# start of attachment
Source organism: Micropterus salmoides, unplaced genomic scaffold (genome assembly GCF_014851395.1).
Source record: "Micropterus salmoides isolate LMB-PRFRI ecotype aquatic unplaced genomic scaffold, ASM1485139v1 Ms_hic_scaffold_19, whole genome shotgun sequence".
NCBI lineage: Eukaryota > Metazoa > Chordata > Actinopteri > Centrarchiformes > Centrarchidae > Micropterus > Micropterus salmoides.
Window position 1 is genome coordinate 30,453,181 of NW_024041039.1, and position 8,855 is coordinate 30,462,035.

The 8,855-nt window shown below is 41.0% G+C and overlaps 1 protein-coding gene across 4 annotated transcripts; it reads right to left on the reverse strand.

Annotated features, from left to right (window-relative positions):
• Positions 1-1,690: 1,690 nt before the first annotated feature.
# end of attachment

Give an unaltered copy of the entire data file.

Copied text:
Source organism: Micropterus salmoides, unplaced genomic scaffold (genome assembly GCF_014851395.1).
Source record: "Micropterus salmoides isolate LMB-PRFRI ecotype aquatic unplaced genomic scaffold, ASM1485139v1 Ms_hic_scaffold_19, whole genome shotgun sequence".
NCBI lineage: Eukaryota > Metazoa > Chordata > Actinopteri > Centrarchiformes > Centrarchidae > Micropterus > Micropterus salmoides.
Window position 1 is genome coordinate 30,453,181 of NW_024041039.1, and position 8,855 is coordinate 30,462,035.

The 8,855-nt window shown below is 41.0% G+C and overlaps 1 protein-coding gene across 4 annotated transcripts; it reads right to left on the reverse strand.

Annotated features, from left to right (window-relative positions):
• Positions 1-1,690: 1,690 nt before the first annotated feature.